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Figure 8. Predicted percentage of discomfort class with various values of DGPs.
Figure 8. Predicted percentage of discomfort class with various values of DGPs.
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Table 1. Acronym list.
Table 1. Acronym list.
ω s , i Solid angle
Ls,iLuminance (cd/m2)
PiGuth position index for the field of view
DGIDaylight glare index
DGPDaylight glare probability
DGPsSimplified daylight glare probability
EvVertical illuminance (lux)
HDRHigh dynamic range
IGUInsulated glass unit
PMVPredicted mean vote
PPDPredicted percentage of dissatisfied (or discomfort)
SHGCSolar heat gain coefficient
UGRUnified glare rating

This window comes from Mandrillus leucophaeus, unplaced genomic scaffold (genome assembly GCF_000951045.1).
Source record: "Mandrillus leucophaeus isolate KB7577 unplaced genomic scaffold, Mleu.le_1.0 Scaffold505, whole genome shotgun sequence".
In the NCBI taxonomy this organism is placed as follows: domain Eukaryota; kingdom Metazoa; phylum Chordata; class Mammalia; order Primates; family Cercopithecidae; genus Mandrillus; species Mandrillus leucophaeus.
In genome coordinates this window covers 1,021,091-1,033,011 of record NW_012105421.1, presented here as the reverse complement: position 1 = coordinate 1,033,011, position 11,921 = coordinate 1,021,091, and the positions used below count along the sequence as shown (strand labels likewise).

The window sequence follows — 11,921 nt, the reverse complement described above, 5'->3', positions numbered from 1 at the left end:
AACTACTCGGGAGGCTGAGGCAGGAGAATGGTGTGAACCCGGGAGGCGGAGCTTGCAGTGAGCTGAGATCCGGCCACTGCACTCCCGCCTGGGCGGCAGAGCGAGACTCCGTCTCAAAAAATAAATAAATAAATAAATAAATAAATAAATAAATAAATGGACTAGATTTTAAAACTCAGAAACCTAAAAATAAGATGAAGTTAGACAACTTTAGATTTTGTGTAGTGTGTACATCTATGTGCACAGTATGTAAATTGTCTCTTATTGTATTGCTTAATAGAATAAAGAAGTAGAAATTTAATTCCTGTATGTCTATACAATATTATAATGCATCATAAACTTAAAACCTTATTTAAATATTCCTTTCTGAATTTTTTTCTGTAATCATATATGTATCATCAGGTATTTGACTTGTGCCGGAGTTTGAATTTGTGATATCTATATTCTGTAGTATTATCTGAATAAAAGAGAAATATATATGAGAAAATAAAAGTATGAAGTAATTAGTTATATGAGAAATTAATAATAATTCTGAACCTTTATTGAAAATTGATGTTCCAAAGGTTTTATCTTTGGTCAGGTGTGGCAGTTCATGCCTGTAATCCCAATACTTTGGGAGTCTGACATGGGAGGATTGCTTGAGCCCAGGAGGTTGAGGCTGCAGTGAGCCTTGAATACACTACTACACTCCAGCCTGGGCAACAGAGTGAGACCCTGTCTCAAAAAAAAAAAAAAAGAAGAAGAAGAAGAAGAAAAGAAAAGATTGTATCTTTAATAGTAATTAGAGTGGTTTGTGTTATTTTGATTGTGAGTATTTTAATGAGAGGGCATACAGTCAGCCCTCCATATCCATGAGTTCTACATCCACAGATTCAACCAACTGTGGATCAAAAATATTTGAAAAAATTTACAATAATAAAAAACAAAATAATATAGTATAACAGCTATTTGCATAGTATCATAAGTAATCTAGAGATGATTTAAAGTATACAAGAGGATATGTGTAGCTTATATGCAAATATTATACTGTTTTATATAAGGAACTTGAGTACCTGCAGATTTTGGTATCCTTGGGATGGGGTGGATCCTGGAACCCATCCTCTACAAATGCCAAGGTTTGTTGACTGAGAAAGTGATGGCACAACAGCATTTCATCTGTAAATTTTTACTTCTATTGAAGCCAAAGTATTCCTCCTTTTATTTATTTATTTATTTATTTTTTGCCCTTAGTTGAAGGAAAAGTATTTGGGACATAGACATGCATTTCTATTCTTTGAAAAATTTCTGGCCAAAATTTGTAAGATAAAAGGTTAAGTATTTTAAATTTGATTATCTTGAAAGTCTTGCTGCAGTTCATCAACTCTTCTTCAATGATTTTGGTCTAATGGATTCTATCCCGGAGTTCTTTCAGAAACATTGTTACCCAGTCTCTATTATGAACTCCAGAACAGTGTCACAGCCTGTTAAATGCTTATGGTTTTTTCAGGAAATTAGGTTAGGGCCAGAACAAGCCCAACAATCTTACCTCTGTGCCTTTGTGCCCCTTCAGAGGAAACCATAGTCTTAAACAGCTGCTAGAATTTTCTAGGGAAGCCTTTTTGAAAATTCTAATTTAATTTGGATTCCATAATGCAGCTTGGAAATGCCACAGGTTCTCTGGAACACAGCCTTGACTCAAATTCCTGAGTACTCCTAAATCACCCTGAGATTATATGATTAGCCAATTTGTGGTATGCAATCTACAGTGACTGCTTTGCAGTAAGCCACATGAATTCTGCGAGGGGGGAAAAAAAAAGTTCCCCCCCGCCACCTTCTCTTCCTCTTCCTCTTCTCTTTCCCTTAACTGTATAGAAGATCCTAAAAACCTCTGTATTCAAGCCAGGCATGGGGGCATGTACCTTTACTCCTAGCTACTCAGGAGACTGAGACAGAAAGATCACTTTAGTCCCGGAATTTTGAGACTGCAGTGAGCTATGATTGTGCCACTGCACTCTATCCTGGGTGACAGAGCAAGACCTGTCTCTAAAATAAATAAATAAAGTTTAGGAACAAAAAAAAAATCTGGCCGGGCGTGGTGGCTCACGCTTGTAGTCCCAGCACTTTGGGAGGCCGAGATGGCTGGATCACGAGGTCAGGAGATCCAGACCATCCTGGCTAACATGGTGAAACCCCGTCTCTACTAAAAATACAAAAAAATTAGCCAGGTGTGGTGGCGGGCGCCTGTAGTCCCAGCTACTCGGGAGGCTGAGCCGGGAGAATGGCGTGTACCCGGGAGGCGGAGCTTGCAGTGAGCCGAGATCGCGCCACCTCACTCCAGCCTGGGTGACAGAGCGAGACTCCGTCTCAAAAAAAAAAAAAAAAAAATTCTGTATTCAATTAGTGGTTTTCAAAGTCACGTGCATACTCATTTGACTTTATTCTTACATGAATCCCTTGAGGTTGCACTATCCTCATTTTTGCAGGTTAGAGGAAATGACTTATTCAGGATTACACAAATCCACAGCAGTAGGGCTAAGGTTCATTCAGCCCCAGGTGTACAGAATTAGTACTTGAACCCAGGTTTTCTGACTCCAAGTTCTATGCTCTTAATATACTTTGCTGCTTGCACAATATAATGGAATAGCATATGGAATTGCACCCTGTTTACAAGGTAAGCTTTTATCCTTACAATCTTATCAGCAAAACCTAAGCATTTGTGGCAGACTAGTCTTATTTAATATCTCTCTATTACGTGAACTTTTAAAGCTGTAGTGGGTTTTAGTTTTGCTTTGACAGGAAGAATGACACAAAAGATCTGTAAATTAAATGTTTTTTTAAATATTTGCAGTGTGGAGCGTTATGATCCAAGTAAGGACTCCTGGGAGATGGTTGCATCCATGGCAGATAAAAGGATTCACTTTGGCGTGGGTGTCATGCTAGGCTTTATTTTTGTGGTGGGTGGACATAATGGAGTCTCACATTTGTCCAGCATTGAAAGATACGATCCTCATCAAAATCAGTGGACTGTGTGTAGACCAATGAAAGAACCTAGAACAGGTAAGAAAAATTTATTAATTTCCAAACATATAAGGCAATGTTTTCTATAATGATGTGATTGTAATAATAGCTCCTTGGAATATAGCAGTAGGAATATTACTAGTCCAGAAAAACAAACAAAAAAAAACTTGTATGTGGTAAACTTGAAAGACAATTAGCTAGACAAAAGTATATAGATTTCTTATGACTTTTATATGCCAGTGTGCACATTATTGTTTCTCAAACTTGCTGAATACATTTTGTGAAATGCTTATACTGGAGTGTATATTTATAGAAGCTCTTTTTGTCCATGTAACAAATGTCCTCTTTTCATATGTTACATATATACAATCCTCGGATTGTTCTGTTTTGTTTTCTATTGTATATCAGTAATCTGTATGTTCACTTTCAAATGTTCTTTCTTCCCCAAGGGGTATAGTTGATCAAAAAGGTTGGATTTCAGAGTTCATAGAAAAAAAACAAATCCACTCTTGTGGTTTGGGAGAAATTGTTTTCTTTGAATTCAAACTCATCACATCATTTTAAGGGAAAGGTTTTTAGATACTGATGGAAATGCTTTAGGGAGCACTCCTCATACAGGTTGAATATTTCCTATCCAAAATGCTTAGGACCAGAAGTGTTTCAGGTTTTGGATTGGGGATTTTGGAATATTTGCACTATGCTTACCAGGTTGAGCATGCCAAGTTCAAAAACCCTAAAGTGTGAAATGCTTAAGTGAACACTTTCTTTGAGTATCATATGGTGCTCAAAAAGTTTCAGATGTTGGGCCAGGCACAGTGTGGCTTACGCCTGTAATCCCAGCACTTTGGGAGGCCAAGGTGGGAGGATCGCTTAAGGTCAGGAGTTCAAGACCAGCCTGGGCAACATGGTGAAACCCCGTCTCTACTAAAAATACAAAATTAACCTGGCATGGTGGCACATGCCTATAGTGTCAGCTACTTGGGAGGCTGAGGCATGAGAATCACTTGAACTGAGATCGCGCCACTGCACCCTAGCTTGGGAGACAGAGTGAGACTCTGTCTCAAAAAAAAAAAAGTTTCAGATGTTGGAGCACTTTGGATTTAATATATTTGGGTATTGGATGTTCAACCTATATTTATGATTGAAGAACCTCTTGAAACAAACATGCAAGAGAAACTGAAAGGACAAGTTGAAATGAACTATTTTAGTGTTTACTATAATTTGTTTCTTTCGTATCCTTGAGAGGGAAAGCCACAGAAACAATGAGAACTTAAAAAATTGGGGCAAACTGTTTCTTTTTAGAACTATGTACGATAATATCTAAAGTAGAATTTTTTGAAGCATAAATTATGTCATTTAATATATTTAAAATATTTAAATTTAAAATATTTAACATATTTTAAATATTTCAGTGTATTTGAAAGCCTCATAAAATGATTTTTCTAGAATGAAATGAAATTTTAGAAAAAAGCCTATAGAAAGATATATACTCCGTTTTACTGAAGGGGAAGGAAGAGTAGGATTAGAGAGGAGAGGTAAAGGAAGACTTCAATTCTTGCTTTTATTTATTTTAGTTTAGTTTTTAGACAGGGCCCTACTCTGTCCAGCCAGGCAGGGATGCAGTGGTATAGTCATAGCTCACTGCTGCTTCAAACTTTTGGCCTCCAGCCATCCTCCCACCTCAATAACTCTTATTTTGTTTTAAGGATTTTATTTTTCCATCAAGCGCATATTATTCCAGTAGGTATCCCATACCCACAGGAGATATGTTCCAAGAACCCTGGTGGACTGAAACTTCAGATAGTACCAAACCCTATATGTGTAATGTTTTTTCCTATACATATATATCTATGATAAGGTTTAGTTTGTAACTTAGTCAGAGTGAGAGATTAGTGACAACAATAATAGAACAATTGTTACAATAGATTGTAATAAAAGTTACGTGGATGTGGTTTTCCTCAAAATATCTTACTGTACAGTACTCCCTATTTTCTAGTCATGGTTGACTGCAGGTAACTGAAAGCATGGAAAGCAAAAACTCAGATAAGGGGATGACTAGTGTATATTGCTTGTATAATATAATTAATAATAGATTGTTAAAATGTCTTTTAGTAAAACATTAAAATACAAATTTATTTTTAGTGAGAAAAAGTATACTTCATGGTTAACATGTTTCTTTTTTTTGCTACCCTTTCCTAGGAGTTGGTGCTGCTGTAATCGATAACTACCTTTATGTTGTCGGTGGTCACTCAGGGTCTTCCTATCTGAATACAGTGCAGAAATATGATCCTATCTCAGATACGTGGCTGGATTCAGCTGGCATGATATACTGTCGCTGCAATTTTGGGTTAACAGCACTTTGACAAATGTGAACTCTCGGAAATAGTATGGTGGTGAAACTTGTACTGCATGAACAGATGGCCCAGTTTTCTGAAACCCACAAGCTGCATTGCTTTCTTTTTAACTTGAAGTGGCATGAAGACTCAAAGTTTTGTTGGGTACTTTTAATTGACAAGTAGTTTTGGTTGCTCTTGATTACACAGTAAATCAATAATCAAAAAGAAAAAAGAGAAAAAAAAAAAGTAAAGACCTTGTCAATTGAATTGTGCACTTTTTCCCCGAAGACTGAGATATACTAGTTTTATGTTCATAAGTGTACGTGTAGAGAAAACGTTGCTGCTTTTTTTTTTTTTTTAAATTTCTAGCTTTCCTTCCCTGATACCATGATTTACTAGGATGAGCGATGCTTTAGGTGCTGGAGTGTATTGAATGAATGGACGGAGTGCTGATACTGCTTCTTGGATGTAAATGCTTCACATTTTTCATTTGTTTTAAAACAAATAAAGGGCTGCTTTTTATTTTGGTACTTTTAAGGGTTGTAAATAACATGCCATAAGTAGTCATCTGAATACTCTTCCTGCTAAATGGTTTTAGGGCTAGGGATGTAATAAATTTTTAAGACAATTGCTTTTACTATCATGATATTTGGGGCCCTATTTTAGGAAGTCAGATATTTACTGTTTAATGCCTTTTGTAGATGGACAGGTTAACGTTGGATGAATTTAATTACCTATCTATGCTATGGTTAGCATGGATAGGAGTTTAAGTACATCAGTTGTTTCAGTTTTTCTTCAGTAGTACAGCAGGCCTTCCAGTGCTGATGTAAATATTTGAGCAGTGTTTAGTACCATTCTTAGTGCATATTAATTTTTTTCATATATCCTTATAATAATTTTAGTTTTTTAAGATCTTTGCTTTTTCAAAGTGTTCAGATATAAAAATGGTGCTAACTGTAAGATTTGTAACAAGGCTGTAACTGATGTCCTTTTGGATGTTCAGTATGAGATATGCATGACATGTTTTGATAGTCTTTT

VLTVisible light transmittance
WWRWindow-to-wall ratio
Table 2. Basic information of the surveyed case study office spaces.
Table 2. Basic information of the surveyed case study office spaces.
Office typesprivateprivaterentalprivateprivateprivaterentalprivate
Surveyed periodAPR 18JUN 18SEP 18SEP 18MAR 19MAR 19MAY 19SEP 19
Construction year20052009201520142011200420152017
Opening year20082010201720162015200820172019
Building height (m)1888715288128170152114
Number of floors4021252227482523
Gross area (m2)86,02841,50056,00042,04564,55852,85156,00043,144
Target floor146111717321511
Floor area (m2)32501826140013201336125714001274
Target area (m2)2755135410509719259121050975
Floor to ceiling (m)2.902.603.202.903.002.603.202.90
Floor to floor (m)3.803.704.
Core positioncentraleccentriccentralcentralcentraleccentriccentraleccentric
Glass typeslaminatedIGUIGUIGUIGUlaminatedIGUIGU
Shading typesrollervenetianrollerrollervenetianrollerrollervenetian
SHGC (glass)0.480.340.340.320.280.460.340.35
VLT (glass)0.740.860.860.790.550.680.860.77
VLT (shading)
Occlusion rate (%)8671887273898878
Number of samples248177175118238115191226
Table 3. Summary profile of the occupants as collected from the questionnaire survey.